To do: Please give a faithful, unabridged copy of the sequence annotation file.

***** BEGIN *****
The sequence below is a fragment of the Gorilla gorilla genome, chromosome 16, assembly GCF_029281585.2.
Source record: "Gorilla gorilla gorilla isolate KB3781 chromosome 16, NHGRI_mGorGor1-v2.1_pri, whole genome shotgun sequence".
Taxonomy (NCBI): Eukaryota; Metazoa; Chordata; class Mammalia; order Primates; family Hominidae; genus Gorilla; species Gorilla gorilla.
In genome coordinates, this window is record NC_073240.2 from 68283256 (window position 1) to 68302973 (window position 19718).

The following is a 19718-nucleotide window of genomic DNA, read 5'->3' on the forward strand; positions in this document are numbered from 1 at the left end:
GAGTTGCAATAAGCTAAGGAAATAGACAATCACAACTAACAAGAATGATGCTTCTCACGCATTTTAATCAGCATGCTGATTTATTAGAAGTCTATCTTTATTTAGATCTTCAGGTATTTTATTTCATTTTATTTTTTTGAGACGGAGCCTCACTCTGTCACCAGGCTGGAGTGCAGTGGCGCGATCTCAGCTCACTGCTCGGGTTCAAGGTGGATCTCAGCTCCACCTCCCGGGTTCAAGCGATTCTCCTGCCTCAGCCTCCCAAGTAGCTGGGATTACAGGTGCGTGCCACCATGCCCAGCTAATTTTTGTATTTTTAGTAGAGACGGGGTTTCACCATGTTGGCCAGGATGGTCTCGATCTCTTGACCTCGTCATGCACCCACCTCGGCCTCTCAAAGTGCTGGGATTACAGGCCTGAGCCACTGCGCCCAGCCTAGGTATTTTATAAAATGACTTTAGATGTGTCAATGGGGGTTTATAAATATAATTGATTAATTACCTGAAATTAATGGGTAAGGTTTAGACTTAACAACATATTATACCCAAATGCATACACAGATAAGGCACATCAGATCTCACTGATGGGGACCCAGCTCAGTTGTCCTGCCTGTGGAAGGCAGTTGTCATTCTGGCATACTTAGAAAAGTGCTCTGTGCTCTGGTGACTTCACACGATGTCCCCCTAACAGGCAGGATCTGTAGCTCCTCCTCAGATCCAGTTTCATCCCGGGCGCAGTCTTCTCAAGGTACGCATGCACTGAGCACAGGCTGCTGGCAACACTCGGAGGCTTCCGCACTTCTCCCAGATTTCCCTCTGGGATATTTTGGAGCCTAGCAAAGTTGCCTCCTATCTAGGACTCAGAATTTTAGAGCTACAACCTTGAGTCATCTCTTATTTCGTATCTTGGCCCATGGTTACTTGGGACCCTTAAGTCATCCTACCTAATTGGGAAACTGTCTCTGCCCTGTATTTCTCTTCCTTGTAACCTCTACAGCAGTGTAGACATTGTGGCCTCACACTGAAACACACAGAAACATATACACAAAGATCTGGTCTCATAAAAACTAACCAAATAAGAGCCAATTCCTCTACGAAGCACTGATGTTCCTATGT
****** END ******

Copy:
The sequence below is a fragment of the Gorilla gorilla genome, chromosome 16, assembly GCF_029281585.2.
Source record: "Gorilla gorilla gorilla isolate KB3781 chromosome 16, NHGRI_mGorGor1-v2.1_pri, whole genome shotgun sequence".
Taxonomy (NCBI): Eukaryota; Metazoa; Chordata; class Mammalia; order Primates; family Hominidae; genus Gorilla; species Gorilla gorilla.
In genome coordinates, this window is record NC_073240.2 from 68283256 (window position 1) to 68302973 (window position 19718).

The following is a 19718-nucleotide window of genomic DNA, read 5'->3' on the forward strand; positions in this document are numbered from 1 at the left end:
GAGTTGCAATAAGCTAAGGAAATAGACAATCACAACTAACAAGAATGATGCTTCTCACGCATTTTAATCAGCATGCTGATTTATTAGAAGTCTATCTTTATTTAGATCTTCAGGTATTTTATTTCATTTTATTTTTTTGAGACGGAGCCTCACTCTGTCACCAGGCTGGAGTGCAGTGGCGCGATCTCAGCTCACTGCTCGGGTTCAAGGTGGATCTCAGCTCCACCTCCCGGGTTCAAGCGATTCTCCTGCCTCAGCCTCCCAAGTAGCTGGGATTACAGGTGCGTGCCACCATGCCCAGCTAATTTTTGTATTTTTAGTAGAGACGGGGTTTCACCATGTTGGCCAGGATGGTCTCGATCTCTTGACCTCGTCATGCACCCACCTCGGCCTCTCAAAGTGCTGGGATTACAGGCCTGAGCCACTGCGCCCAGCCTAGGTATTTTATAAAATGACTTTAGATGTGTCAATGGGGGTTTATAAATATAATTGATTAATTACCTGAAATTAATGGGTAAGGTTTAGACTTAACAACATATTATACCCAAATGCATACACAGATAAGGCACATCAGATCTCACTGATGGGGACCCAGCTCAGTTGTCCTGCCTGTGGAAGGCAGTTGTCATTCTGGCATACTTAGAAAAGTGCTCTGTGCTCTGGTGACTTCACACGATGTCCCCCTAACAGGCAGGATCTGTAGCTCCTCCTCAGATCCAGTTTCATCCCGGGCGCAGTCTTCTCAAGGTACGCATGCACTGAGCACAGGCTGCTGGCAACACTCGGAGGCTTCCGCACTTCTCCCAGATTTCCCTCTGGGATATTTTGGAGCCTAGCAAAGTTGCCTCCTATCTAGGACTCAGAATTTTAGAGCTACAACCTTGAGTCATCTCTTATTTCGTATCTTGGCCCATGGTTACTTGGGACCCTTAAGTCATCCTACCTAATTGGGAAACTGTCTCTGCCCTGTATTTCTCTTCCTTGTAACCTCTACAGCAGTGTAGACATTGTGGCCTCACACTGAAACACACAGAAACATATACACAAAGATCTGGTCTCATAAAAACTAACCAAATAAGAGCCAATTCCTCTACGAAGCACTGATGTTCCTATGT